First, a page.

Meeting of the National Council of the Arts, Sciences and Professions
The H-Bomb - or Peace
Carnegie Hall, New York, February 13, 1950. Linus Pauling
Science has made great contributions to the modern world. It is hard to exaggerate the greatness of these contributions, the depth of understanding of the material world that has been obtained. We have seen significant improvement through science of the standards of living of all people in all countries; but the improvement has not been nearly so great as it might be, because man, as he has learned to control nature, has not learned to control himself. In international affairs man has not progressed, but has retrograded, become more barbaric. We see nation's using science not to eliminate war, the scourge of the world, but instead to make it more horrible. Benjamin Franklin was prophetic when he said "The rapid progress true science now makes occasions my regretting sometimes that I was born so soon. It is impossible to imagine the height to which may be carried, in a thousand years, the power of man over matter. O that moral science were in as fair a way of improvement, that men would cease to be wolves to one another, and that human beings would at length learn what they now improperly call humanity."
The world has finally come to the critical point in time - the point at which the ultimate, irrevocable decision has to be made. This is the decision between, on the one hand, a glorious future for all humanity, and, on the other, death, devastation, and the complete destruction of civilization.
One hydrogen bomb would wipe New York out of existence, another Washington, another Chicago, another Los Angeles, another London, another Paris, another Moscow. What will there be left on earth then? Still hundreds of millions of people - if a billion people were to be killed by the detonation of two score hydrogen bombs in the first phase of an atomic war, there would still be a billion left - probably still fighting and full of hate for one another. But the atmosphere over the whole earth would be filled with radioactive products of nuclear reactions. No human being, no animal, no plant over the surface of the earth would in future years be safe from the insidious action of these great quantities of radioactive materials. Even though, by centuries of effort, the physical destruction caused by these hydrogen bombs might conceivably be repaired, the biological effects never could be averted.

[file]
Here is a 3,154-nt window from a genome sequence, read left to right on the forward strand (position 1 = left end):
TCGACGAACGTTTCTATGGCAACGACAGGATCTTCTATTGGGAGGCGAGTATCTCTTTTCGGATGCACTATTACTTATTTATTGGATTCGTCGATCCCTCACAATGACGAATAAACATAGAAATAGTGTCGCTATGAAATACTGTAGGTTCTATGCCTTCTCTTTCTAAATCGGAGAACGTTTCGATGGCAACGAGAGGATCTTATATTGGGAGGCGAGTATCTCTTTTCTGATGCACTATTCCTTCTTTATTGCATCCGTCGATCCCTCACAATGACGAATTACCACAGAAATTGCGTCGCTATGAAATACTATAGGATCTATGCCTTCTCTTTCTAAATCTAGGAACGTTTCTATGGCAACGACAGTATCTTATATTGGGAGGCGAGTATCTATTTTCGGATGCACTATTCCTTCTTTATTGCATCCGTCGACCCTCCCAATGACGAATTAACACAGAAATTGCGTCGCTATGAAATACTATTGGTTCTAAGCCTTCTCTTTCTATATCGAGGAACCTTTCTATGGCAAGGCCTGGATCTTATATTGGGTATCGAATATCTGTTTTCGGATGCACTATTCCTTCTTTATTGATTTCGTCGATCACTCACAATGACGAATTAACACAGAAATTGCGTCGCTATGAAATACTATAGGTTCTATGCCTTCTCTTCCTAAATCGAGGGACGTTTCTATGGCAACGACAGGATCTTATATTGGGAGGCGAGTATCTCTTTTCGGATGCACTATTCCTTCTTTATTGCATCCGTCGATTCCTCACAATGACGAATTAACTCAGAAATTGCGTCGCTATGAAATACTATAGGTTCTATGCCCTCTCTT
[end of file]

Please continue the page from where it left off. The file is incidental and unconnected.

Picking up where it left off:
Terrible as the situation is, we need not succumb to despondency. The decision about the future has not yet been made - and we, the people, can by the pressure of our opinions determine it. When, three years after John J. McCloy first brought the hydrogen bomb to public attention, interest in it became great, our leaders brought forth one plan: they said that the solution is for this country to "arm itself with the hydrogen super-bomb to preserve the peace of the world." These were the words of chairman Tom Connally of the Senate Foreign Relations Committee. They were subscribed to by senator after senator; and even a distinguished scientist, Harold Urey, expressed the firm belief that we would have to keep the rest of the world under control, by force, by fear of the hydrogen bomb. President Truman announced that he had ordered production of the bomb "to see to it that our country is able to defend itself against any possible aggressor." But strong opposition developed at once. Twelve leading atomic scientists asked for a pledge against use of the bomb. Senator Brien McMahon proposed a new approach - a recovery program for the world, eliminating the causes of war. Senator Tydings suggested that President Truman propose an international disarmament conference to end the world's nightmare of fear. James Warburg called for outlawing all weapons. Professor Einstein asserted that the solution of the problem is formation of a supra-national judicial and executive body, and a declaration of the nation's to collaborate loyally in the realization of such a restricted world government. It is now evident to everyone that our State Department is not omniscient, that our foreign policy is not perfect and incapable of amendment. We must instead find the solution - it has not yet been given to us - and we must all help.